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 Unsung hero of WW2 - the C2 design protected petroleum storage tank

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Tim of Aclea
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PostSubject: Unsung hero of WW2 - the C2 design protected petroleum storage tank   Sun 19 Feb 2012, 11:24

In 1936 the RAF held small amounts of fuel on its airfields and only 8,000 tons of fuel in reserve with commercial companies. To put this figure in context, 8,000 tons was the daily usage by RAF and USAAF planes operating out of GB at peak during WW2. The RN had large amounts of storage but it was all in densely packed above ground tank farms located close to the main ports. Commercial storage was also in closely packed above ground tanks. In July 1936 the Air Raid Precautions Department of the Home Office concluded that ‘it is perfectly plain that if a determined attack was made on these installations nothing could save them’. It also concluded that similar petroleum storage facilities on the Humber and along Southampton Water were equally vulnerable.

Starting in 1936 plans were put forward for the building of large volumes of protected tank farms both for the military and for civil storage. Initially 90,000 tons was planned in 1936 for the RAF and then this was raised to 290,000 tons. Following Munich this was increased to 436,000 tons and then 850,000 tons. By 1943 two million tons of storage had been constructed for the RAF.

Although there were a number of different types of storage tanks constructed, the most common and long lasting was designated the C2 design. I have a copy of a 1938 design drawing for one of them as well as photos of their construction.

The C2 design was that of a steel lining of a concrete chamber, and the experience of over 70 years of operation has confirmed the wisdom of the original selection. It was a vertical, cylindrical, reinforced concrete chamber which was semi-buried; typically half of the tank was below ground and half above ground. It contained, in the form of a lining, a mild steel all-welded open-top tank. The steel tank was built on a concrete foundation, and when completed was hydrostatically tested by filling it with water and then checking for leaks. The concrete chamber and roof were built to withstand the side and overhead loads, the roof slab being supported on 45 columns within the tank. The tank was to prove to be relatively cheap to build and excellent in service, fulfilling all the requirements of protected storage. The tank was finally mounded over with the spoil from the excavation both making it better protected against air attack and also less visible from the air.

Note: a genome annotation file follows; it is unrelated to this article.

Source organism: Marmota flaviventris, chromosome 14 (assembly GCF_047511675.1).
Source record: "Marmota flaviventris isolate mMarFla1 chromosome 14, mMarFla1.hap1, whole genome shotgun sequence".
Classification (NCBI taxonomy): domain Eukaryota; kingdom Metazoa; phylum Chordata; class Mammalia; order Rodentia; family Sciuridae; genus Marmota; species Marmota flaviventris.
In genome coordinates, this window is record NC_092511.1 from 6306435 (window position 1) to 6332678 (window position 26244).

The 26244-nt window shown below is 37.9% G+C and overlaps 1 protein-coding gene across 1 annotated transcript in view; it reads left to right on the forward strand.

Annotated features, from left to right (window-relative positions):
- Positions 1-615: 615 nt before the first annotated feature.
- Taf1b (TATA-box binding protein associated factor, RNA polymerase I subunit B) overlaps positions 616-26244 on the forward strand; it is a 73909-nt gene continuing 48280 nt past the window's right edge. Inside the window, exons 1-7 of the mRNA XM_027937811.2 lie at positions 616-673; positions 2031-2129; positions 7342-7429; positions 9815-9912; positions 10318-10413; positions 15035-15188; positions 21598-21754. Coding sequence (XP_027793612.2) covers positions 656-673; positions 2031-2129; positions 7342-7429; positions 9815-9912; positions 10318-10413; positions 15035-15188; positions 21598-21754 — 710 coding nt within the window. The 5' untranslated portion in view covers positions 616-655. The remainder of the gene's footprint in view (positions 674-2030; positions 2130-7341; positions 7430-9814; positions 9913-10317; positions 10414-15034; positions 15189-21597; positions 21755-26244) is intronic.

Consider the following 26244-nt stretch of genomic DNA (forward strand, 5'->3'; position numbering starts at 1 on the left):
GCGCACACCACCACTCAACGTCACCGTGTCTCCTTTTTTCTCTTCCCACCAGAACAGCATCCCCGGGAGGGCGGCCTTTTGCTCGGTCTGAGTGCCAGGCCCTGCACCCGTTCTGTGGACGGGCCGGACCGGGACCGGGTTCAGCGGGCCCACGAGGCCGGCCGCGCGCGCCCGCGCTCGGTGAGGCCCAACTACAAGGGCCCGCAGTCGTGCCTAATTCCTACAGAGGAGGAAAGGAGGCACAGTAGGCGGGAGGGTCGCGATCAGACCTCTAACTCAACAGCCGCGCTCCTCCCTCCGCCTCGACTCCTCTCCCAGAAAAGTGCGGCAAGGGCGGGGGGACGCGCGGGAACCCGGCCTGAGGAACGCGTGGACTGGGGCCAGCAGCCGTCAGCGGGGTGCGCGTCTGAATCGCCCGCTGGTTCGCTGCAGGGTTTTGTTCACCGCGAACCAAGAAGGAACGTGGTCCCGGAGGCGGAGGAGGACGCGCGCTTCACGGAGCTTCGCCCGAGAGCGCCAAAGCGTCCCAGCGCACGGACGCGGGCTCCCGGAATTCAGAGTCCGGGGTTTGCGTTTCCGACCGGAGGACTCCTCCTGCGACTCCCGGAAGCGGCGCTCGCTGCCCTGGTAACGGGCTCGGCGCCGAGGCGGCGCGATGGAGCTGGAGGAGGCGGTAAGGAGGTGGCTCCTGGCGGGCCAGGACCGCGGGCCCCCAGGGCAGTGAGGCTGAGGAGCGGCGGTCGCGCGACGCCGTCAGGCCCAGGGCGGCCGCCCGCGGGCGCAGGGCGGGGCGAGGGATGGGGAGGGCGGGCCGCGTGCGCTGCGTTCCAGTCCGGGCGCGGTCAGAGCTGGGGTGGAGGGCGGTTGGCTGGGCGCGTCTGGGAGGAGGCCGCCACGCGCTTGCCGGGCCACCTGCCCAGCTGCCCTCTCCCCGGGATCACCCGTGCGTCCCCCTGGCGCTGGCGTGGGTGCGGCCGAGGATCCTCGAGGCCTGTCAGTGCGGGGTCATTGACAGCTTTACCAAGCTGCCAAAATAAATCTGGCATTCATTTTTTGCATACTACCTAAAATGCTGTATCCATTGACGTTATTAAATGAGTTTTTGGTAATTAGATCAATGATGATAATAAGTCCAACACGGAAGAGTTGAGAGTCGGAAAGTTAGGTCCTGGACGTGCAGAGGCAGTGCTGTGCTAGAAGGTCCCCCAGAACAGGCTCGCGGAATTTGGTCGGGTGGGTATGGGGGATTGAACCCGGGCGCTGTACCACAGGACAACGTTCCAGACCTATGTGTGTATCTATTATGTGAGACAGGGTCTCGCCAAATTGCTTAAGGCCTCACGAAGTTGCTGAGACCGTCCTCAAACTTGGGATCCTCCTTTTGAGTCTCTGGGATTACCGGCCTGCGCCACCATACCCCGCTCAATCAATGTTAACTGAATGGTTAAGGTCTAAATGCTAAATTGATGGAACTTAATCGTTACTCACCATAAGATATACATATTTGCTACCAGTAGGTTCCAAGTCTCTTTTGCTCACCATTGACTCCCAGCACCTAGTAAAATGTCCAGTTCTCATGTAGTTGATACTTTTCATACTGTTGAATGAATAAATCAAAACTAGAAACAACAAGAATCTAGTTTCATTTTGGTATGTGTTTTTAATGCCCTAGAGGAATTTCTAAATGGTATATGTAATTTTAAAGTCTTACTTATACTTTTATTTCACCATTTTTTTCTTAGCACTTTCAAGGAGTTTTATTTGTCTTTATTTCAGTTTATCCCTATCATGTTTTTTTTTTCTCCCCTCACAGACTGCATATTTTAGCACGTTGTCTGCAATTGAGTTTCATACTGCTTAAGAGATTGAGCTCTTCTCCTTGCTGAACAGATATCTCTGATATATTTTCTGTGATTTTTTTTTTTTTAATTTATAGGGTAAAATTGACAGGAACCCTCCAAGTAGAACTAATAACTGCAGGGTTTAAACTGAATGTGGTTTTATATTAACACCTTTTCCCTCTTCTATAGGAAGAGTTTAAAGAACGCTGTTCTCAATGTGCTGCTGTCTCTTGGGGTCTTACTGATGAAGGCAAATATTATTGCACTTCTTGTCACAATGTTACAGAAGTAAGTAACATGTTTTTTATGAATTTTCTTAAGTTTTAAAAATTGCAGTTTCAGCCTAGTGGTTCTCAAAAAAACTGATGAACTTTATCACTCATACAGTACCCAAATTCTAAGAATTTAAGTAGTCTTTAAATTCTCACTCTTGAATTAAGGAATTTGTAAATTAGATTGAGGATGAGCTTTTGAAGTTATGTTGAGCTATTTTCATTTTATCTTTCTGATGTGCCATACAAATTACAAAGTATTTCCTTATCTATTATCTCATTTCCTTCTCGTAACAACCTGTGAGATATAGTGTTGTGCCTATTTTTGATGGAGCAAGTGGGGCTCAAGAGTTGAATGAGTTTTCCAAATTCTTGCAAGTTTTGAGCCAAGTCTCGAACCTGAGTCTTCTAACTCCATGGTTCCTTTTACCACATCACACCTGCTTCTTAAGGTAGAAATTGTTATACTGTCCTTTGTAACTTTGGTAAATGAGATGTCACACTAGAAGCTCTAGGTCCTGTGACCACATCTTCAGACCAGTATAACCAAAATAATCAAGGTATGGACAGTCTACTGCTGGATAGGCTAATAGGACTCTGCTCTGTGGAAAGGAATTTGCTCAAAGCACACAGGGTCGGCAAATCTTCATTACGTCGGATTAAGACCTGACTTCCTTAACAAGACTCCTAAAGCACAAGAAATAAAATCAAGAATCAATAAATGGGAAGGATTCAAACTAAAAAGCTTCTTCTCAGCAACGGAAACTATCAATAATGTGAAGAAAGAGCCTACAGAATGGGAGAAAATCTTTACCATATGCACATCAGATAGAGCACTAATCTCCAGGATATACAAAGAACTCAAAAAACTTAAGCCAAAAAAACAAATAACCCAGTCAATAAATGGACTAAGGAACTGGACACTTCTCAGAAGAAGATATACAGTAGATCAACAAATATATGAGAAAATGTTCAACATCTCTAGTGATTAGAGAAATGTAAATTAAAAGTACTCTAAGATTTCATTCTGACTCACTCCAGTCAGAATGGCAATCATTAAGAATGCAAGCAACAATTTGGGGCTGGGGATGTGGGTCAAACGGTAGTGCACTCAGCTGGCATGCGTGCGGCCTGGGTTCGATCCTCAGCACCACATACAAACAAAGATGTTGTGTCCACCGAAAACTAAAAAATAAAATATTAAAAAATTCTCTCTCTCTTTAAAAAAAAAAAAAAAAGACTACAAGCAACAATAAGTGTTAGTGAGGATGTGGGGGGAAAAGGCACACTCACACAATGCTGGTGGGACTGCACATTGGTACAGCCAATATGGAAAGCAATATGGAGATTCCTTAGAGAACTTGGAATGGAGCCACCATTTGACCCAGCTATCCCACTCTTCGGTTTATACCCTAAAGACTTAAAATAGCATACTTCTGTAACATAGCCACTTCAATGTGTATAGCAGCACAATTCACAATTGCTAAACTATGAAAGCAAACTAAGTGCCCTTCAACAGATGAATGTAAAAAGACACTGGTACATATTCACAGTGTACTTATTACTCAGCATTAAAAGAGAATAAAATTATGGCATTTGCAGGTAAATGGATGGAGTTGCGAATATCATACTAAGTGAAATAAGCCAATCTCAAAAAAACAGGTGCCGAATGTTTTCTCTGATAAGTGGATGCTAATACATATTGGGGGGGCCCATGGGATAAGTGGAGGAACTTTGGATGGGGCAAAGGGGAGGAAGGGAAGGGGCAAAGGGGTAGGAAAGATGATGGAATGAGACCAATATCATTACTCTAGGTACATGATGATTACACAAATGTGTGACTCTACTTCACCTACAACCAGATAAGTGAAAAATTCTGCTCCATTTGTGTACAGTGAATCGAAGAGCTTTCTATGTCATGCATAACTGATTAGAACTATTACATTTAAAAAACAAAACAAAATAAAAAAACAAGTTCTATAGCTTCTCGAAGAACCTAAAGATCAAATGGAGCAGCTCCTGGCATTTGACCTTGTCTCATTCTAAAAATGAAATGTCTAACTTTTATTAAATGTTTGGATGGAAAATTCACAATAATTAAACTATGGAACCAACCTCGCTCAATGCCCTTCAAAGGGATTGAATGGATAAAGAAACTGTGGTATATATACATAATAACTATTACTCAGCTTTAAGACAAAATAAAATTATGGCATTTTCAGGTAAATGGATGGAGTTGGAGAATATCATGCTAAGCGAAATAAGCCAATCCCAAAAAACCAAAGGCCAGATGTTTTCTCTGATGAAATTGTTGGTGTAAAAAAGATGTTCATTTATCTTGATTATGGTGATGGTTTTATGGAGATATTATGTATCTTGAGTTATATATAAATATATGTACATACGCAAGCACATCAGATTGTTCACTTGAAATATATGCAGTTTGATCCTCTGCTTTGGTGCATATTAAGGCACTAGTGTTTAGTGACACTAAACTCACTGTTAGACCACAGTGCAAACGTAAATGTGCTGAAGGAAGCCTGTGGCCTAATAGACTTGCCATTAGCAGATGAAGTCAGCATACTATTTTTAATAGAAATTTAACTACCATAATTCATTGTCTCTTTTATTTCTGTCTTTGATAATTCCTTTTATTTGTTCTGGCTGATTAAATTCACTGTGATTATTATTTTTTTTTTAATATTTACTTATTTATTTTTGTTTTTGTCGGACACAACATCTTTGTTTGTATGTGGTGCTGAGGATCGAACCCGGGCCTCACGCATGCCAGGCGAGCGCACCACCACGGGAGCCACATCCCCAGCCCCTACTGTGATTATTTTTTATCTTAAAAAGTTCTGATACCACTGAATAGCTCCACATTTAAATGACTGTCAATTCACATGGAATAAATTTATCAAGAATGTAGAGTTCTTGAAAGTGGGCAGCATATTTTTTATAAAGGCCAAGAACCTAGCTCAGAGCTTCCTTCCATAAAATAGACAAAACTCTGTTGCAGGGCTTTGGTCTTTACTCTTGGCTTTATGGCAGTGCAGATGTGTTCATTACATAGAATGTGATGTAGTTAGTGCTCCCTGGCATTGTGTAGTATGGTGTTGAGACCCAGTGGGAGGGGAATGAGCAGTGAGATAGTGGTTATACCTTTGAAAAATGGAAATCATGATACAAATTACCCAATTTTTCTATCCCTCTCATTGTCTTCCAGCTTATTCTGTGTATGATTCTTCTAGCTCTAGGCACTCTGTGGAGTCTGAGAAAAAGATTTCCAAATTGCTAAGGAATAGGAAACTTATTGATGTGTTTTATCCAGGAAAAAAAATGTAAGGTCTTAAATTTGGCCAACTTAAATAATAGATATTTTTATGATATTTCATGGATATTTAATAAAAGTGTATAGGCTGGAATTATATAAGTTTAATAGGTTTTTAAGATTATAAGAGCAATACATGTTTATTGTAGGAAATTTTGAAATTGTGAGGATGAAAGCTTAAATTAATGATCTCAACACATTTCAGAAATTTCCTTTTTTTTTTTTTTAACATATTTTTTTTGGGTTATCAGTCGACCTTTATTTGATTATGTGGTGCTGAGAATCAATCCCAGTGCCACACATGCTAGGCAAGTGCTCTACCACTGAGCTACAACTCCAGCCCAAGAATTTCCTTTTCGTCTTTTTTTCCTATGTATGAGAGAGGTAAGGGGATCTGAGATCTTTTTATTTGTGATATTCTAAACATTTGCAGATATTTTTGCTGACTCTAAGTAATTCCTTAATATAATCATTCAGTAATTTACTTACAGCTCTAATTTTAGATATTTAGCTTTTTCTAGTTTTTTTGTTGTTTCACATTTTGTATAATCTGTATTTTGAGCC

The tanks were built with ¾ inch thick bottom plates; the sides were made up of 1inch shell plates welded together. A girder kept the tank cylindrical and helped it withstand the stresses during the period before the concrete walls were cast around it and when the tank was under hydrostatic test. Investigation showed that 6 feet 6 inch x 20 feet was the optimum size for the floor plates that made up the 118 feet diameter tank bottom. As the tank bottom had to support the tank columns that held up the concrete roof slab, it needed to be as flat as possible. It was, however, no easy matter to keep an area of 10,000 square feet flat and various welding sequences were tried until this was achieved. Most of the tank bottoms were laid directly and welded on the concrete foundation and hydrostatically tested after the shell plates had been erected on the sides of the tanks.

The concrete foundations were designed to be 125 feet 6 inch in diameter. The steel walls were utilised as shuttering on the inside for the concrete wall but wooden shuttering had to be constructed for the outer face. The shell walls were reinforced with steel rods inserted into the shuttering before the concrete was poured in. The walls were fixed to the floor by means of steel rods already set in the concrete foundation and pointing up into the wall shuttering. The concrete roof was placed on top of the walls and the tank columns and again shuttering was utilised to form the shape for the roof. The first tanks were constructed with tubular columns but these were later replaced with built-up welded channel sections which were made up and welded in situ.

In a paper written after the war M.Noone: Wartime Underground Oil Storage in Britain he noted that “possibly the most remarkable thing about the whole programme was the reliance upon welding. The writer is not aware of an installation of underground tanks which used riveting as the means of joining the shell plates together. The fact that these underground tanks have given remarkably good service over a number of years has added materially to the confidence of the engineering industry in its use and application of electric arc welding.”

Tim






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